If you spend any amount of time with small children you hear that question all the time. And when it comes to parenting, I've asked that question a fair number of times myself. Whenever I encounter a commonly accepted practice that doesn't make sense to me, I question it. Sometimes the process leads me to reject the practice; other times it results in my adopting it. But whatever the conclusion, my parenting benefits from the exercise.
There is one practice that I've never understood, but I've never had the guts to question out loud. I'm talking about the high ropes courses commonly featured in camps and retreat centers across the country. A high ropes course is a system of utility poles, cables, and ropes strung together to create an obstacle course high above ground. Both of my kids have attended summer camps and various trips that have required participation in high ropes courses, and every time they've come home from one of these sessions I've listened to their stories with mixed feelings. But I have always refrained from voicing my concerns out of fear that doing so would make them reluctant or even unwilling to participate the next time it was required of them, and that reluctance or refusal might make them look chicken or cost them the chance to learn the valuable lessons these courses allegedly teach.
And boy, do these lessons sound valuable. Believers maintain high ropes courses develop courage and confidence by requiring participants to confront their fear and then overcome it. As far as I can tell, though, this is just a hunch, as I have not seen any research that backs up these claims.
But my refusal to speak up comes at the expense of another lesson I'd like my kids to learn: the importance of having the courage to question something that doesn't make sense or flat out seems wrong -- even when people in positions of authority tell you to do it, and even if everyone else is going along with the idea.
It's no secret that teens size up risk differently than adults and studies attribute this difference to brain development. The prefrontal cortex of the brain -- the part that controls impulses, gauges outcomes, and makes judgments -- doesn't fully develop until possibly as late as one's mid-twenties. This underdeveloped prefrontal cortex can lead teens to take actions that seem crazy by adults' standards. As a result, parents spend a lot of time and energy trying to convince their kids to think through their actions in advance -- and kids' safety largely depends on them getting the message.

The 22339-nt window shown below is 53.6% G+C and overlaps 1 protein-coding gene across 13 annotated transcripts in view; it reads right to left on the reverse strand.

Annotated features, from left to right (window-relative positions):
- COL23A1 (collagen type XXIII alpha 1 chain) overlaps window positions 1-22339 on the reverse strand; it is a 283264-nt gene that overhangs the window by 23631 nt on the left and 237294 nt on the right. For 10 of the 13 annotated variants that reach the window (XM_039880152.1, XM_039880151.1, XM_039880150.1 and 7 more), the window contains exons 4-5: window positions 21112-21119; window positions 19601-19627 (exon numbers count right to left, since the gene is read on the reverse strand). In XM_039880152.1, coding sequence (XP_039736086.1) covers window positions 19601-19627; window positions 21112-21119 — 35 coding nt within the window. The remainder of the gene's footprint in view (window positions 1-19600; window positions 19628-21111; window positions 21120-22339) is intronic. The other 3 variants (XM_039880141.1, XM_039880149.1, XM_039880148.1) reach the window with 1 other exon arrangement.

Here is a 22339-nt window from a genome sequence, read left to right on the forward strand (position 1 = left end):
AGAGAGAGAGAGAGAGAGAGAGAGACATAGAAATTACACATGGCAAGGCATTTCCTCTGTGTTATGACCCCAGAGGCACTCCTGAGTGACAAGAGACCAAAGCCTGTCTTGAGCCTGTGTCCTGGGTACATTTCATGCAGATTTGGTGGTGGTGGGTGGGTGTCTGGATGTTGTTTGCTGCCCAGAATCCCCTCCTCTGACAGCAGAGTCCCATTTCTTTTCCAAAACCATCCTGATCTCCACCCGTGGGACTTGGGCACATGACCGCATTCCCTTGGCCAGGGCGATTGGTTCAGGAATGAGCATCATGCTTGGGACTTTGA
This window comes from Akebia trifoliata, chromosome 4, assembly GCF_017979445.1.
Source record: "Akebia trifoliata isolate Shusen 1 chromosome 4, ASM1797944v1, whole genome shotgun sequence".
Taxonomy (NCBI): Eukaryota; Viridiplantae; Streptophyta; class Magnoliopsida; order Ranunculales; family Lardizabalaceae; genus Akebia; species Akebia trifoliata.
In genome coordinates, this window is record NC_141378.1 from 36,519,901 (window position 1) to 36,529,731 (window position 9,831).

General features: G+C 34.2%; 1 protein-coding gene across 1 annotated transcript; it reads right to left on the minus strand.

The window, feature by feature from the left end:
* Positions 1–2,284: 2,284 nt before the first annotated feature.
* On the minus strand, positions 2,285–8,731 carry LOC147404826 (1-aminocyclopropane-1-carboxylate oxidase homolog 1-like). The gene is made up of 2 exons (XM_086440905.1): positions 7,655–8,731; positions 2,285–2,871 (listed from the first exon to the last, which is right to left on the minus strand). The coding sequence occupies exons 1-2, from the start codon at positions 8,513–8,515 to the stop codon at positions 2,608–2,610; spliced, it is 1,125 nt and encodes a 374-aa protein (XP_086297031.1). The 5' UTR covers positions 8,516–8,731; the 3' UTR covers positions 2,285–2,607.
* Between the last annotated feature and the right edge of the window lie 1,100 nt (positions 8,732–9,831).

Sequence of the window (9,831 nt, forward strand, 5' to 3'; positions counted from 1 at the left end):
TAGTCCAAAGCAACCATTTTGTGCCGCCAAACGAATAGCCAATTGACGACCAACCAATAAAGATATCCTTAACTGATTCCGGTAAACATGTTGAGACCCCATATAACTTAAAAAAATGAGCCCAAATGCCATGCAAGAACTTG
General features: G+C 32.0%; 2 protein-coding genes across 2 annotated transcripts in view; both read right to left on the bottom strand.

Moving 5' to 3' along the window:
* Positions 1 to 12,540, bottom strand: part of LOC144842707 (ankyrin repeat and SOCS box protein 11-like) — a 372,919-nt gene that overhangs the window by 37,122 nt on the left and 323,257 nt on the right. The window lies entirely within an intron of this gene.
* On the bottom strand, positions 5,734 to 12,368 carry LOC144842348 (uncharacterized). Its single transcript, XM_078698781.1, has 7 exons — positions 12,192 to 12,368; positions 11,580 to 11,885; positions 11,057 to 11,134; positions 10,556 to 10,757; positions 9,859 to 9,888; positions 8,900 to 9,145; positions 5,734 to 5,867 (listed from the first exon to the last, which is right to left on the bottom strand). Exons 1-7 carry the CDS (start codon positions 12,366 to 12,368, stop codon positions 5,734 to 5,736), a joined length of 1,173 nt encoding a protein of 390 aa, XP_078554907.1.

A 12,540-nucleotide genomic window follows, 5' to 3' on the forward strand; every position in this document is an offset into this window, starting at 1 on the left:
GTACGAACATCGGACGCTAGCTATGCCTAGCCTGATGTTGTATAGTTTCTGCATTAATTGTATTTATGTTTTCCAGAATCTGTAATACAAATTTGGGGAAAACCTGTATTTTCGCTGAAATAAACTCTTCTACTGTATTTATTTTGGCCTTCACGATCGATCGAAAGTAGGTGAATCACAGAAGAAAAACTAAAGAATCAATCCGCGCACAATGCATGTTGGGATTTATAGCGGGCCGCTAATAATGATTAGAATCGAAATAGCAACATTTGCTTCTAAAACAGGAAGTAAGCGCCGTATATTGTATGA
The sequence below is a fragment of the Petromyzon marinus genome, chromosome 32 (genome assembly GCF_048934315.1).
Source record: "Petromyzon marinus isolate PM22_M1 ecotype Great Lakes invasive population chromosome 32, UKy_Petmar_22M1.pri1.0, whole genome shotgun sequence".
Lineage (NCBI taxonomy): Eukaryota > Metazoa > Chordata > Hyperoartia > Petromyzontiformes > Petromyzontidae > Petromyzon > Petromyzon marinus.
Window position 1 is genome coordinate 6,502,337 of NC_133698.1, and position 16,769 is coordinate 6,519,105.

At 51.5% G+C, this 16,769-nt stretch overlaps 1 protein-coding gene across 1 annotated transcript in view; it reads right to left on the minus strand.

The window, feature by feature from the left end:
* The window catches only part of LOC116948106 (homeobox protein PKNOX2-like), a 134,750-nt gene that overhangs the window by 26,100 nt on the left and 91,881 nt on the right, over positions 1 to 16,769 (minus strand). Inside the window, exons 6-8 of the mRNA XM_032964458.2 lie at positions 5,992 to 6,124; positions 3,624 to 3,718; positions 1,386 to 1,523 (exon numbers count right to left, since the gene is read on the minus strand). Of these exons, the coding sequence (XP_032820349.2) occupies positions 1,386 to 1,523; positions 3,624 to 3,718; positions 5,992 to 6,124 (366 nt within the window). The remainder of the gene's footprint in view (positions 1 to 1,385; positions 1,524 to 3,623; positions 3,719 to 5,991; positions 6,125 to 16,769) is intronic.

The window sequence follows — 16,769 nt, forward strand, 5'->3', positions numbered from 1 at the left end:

High ropes courses seem to undercut parents' efforts in this regard, teaching kids to push past the common sense fear that tells them doing something dangerous like jumping off a telephone pole is not a smart decision, then lavishing them with praise when they do. This activity demands that kids provide a physical answer to the age-old question, "If all your friends jumped off a cliff, would you jump, too?" only they're jumping off a telephone pole rather than a cliff, and the answer that the activity rewards is opposite from the common sense one we all hoped the age-old question would elicit. I want my kid to heed rather than override any common sense voice that tells her that an activity is dangerous; and I don't want her to cultivate a greater tolerance for needless risk than her underdeveloped prefrontal cortex already allows.
It may have taken me a couple of decades of parenting, but I've finally worked up the courage to ask out loud the question that every toddler asks without hesitating: Why? As in, why do we put kids through these exercises? If we want them to develop the courage to push past fear, can't we do that in a way that doesn't require them to override other instincts we need them to respect in order to keep them safe until their brains fully develop? If we can put a man on the moon, can't we construct an exhilarating exercise that doesn't involve putting kids on top of a telephone pole?
Perhaps we could help them build courage by developing a challenge similar to the "rejection therapy" that Jia Jiang explained in his TEDx Austin talk where every day for one hundred days in a row Jiang asked someone for something out of the ordinary -- a request that seemed unlikely to be granted, like a rush custom order of donuts shaped like the Olympic Rings or a free refill on his hamburger rather than his soda. This exercise helped Jiang to get comfortable for putting himself out there even when there was a significant chance he would get rejected, sometimes quite publicly.
Or better yet, we could design a confidence-building exercise that challenges kids to speak up when others try to pressure them into doing something that seems dangerous. In fact, there are existing training grounds all over the country that can be used for this activity. They feature fifty-foot tall telephone poles, cables, and ropes. All we have to do is change the definition of success: rather than congratulating kids when they succumb to the pressure to climb up the pole and jump off, the instructors could challenge the kids to think it through and follow their better instincts, then congratulate them when they have the guts to say no to such a crazy idea.
But my opinions are not set in stone. If you think teen participation in high ropes courses is a good idea I'm open to hearing your reasons. All you have to do is answer this simple question: Why?
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